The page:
In line with leverage-salience theory, this experimental design supports the assertion that offering a conditional reward as payment for completing a survey does have an impact on response rates. This is evidenced by the increase in response rates from 30 percent in the control group to 42 percent in the five-dollar group. However, the lack of significant improvement from the two-dollar group implies that the impact is tied to the amount of the reward. These findings lend support to leverage-salience theory’s assertion that this type of incentive functions as a payment rather than a trigger for reciprocity, as reciprocity would have resulted in both incentives increasing response rates.
Research has demonstrated that conditional incentives increase response rates in some situations (Dillman, Smyth, and Christian 2009; Singer and Ye 2013), but the empirical support for that effect is mixed for online surveys (e.g., Birnholtz et al. 2004; Singer and Ye 2013). It is possible that the reason this study contradicts prior null findings is because the reward was provided electronically and respondents had an option for their compensation type, increasing the leverage of what is often a static and delayed reward.
It also appears that the higher response rate of the five-dollar group coincided with improved representativeness compared to both the control group and small incentive group. This improvement likely indicates that the incentive has higher leverage among college students who are normally unlikely to respond, such as off-campus students and men. This is a key finding given that some prior studies of college students have found that increasing the response rate through prepaid and lottery incentives may further bias responses in web surveys towards certain groups (Boulianne 2013; Heerwegh 2006; Laguilles, Williams, and Saunders 2011; Parsons and Manierre 2013). Contrary to prior studies, these data suggest that a five-dollar conditional incentive may increase representativeness while also improving response.
Similar to response rates being used as a proxy for representativeness, accurate demographics are assumed to correspond to more representative measurement of dependent and independent variables. When examining substantive survey items, the vast majority of measures indicated no significant differences based on the incentive offered and the response rate achieved, suggesting that neither has a significant impact on substantive conclusions.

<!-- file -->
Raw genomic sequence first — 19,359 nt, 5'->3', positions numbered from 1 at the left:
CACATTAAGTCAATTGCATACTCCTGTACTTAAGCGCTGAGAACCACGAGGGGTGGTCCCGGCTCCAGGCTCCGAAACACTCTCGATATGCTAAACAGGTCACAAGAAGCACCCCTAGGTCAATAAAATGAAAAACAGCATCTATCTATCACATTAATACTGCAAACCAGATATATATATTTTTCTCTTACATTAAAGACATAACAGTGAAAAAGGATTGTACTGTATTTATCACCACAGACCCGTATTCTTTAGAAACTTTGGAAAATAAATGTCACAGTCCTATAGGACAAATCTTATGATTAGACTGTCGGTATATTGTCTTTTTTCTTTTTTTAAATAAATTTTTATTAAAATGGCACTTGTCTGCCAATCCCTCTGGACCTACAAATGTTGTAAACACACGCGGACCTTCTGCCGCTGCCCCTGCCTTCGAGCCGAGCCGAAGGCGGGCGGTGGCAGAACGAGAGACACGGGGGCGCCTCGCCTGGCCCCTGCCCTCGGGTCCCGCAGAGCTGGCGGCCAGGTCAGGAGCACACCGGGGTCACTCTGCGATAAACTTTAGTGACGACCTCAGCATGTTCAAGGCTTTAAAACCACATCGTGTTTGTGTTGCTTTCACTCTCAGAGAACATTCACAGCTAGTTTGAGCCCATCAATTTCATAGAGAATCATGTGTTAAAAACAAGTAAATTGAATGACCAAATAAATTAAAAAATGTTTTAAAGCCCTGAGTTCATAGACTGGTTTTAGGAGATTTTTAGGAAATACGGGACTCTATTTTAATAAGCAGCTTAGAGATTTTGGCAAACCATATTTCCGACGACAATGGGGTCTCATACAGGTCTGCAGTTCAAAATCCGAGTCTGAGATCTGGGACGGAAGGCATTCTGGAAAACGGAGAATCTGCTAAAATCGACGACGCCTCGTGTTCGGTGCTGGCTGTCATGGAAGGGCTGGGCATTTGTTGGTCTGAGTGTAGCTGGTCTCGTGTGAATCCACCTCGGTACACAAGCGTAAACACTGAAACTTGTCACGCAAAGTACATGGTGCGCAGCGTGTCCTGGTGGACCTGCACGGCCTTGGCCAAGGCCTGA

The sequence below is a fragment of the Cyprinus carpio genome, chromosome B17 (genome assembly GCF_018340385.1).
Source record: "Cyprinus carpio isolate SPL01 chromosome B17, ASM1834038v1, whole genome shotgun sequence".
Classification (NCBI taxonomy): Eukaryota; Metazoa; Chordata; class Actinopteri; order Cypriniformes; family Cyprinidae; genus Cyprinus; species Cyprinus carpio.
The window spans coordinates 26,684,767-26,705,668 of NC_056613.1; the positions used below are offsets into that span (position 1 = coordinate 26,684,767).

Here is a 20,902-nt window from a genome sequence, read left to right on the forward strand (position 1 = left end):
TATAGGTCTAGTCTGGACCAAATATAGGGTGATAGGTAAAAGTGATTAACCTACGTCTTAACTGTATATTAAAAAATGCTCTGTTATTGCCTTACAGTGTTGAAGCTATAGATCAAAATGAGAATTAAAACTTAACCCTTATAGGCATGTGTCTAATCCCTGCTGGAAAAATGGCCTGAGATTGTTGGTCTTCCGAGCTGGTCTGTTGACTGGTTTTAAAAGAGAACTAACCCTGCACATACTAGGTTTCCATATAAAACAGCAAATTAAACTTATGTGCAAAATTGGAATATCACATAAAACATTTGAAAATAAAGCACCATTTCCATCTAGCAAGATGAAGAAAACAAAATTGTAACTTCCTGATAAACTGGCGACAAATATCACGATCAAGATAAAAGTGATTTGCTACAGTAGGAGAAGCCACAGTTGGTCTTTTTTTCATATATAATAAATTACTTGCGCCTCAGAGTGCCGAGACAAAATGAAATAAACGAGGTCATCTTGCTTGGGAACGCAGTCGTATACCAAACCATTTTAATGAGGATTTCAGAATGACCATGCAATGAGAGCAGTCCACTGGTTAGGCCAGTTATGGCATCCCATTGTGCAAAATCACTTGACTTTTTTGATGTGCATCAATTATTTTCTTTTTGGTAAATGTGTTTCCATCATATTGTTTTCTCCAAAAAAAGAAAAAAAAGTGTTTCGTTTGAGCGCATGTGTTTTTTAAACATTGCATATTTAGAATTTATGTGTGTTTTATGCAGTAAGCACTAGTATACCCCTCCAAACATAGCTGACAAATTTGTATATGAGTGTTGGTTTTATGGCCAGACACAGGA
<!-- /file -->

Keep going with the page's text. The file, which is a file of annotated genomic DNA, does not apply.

Although offering several advances, the present study has a few limitations. First, the novel reward distribution system used here to provide electronic deposits to ID cards may affect generalizability, as cash or other types and sizes of rewards might yield different effects. Second, this study focused exclusively on college students, and the effectiveness of incentives may vary based on the target audience. Finally, it is possible that the groups in this study are too small to detect statistically significant deviations from administrative records in some cases. Most of the deviations were substantively small; however, it is unlikely that the core conclusions would be changed by a larger sample.
In addition to replicating this study, future research should expand on these findings. It remains unclear whether the use of conditional rewards for web surveys is more or less effective than the use of raffle designs or a prepaid cash incentive. It would also be beneficial to examine the effect of allowing respondents to choose their reward, as they were in this study, as this may increase the appeal of the incentive. This choice element may help to explain this study’s somewhat surprising findings, which contradict much of the literature on promised incentives and mail surveys.
Until future research can clarify these and other unanswered questions, it remains unclear whether there are sufficient gains from using conditional incentives. In summary, this study suggests that a sufficiently large promised incentive may help to improve web survey response among college students while also improving the representativeness of that data. However, it remains unclear whether there are sufficient substantive gains to justify this investment. On one hand, the increased response rate and representativeness suggests that there is a benefit for the increased cost. On the other hand, the minimal differences on substantive items implies that conclusions are not necessarily impacted. Overall, this research suggests that incentives are effective, but also that failing to use incentives may not necessarily result in “bad data” that are substantively less valuable. Therefore, it is advised that web survey researchers base their decision on whether to use a conditional incentive on whether demographically accurate data or additional power is required, rather than the prospect of enhanced data on substantive issues.
The data used in this research were collected using funding made available by Western Michigan University through the Arts and Sciences Teaching and Research Award. The authors wish to thank Western Michigan University and its College of Arts and Sciences for their generous support.
Marginal significance (p<0.10) is reported in the analyses given the moderate sample sizes of the groups. As will be demonstrated in the results to come, this is done not to overreport significant differences. Rather, given that very few tests show significance falling in this gray area, this is done to provide even further evidence that differences are negligible.